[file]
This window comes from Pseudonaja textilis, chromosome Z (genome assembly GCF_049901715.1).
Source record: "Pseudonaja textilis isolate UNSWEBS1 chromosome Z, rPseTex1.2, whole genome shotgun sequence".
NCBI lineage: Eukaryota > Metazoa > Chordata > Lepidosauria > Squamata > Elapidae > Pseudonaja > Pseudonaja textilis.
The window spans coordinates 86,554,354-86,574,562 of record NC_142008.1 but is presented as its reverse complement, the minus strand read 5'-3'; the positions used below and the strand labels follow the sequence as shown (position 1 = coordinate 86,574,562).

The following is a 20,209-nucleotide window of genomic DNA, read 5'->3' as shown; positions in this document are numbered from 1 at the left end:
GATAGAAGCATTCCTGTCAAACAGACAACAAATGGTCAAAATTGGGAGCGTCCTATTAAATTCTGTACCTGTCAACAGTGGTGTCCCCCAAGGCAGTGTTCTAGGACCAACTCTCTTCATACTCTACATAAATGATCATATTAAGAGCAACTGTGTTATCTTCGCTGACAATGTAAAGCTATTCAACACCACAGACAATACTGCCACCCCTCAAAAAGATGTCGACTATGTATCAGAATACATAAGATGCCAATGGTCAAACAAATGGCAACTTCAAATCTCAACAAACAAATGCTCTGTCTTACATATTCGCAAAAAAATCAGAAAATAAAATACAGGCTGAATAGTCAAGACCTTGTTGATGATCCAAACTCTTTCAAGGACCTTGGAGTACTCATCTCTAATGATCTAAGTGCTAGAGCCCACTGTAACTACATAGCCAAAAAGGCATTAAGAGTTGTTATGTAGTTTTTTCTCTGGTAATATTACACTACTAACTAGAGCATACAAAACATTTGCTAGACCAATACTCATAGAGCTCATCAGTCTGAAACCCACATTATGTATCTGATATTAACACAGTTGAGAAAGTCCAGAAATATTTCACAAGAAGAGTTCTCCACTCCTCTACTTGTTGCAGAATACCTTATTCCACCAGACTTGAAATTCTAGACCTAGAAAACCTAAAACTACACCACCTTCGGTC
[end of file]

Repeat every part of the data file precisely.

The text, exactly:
This window comes from Pseudonaja textilis, chromosome Z (genome assembly GCF_049901715.1).
Source record: "Pseudonaja textilis isolate UNSWEBS1 chromosome Z, rPseTex1.2, whole genome shotgun sequence".
NCBI lineage: Eukaryota > Metazoa > Chordata > Lepidosauria > Squamata > Elapidae > Pseudonaja > Pseudonaja textilis.
The window spans coordinates 86,554,354-86,574,562 of record NC_142008.1 but is presented as its reverse complement, the minus strand read 5'-3'; the positions used below and the strand labels follow the sequence as shown (position 1 = coordinate 86,574,562).

The following is a 20,209-nucleotide window of genomic DNA, read 5'->3' as shown; positions in this document are numbered from 1 at the left end:
GATAGAAGCATTCCTGTCAAACAGACAACAAATGGTCAAAATTGGGAGCGTCCTATTAAATTCTGTACCTGTCAACAGTGGTGTCCCCCAAGGCAGTGTTCTAGGACCAACTCTCTTCATACTCTACATAAATGATCATATTAAGAGCAACTGTGTTATCTTCGCTGACAATGTAAAGCTATTCAACACCACAGACAATACTGCCACCCCTCAAAAAGATGTCGACTATGTATCAGAATACATAAGATGCCAATGGTCAAACAAATGGCAACTTCAAATCTCAACAAACAAATGCTCTGTCTTACATATTCGCAAAAAAATCAGAAAATAAAATACAGGCTGAATAGTCAAGACCTTGTTGATGATCCAAACTCTTTCAAGGACCTTGGAGTACTCATCTCTAATGATCTAAGTGCTAGAGCCCACTGTAACTACATAGCCAAAAAGGCATTAAGAGTTGTTATGTAGTTTTTTCTCTGGTAATATTACACTACTAACTAGAGCATACAAAACATTTGCTAGACCAATACTCATAGAGCTCATCAGTCTGAAACCCACATTATGTATCTGATATTAACACAGTTGAGAAAGTCCAGAAATATTTCACAAGAAGAGTTCTCCACTCCTCTACTTGTTGCAGAATACCTTATTCCACCAGACTTGAAATTCTAGACCTAGAAAACCTAAAACTACACCACCTTCGGTC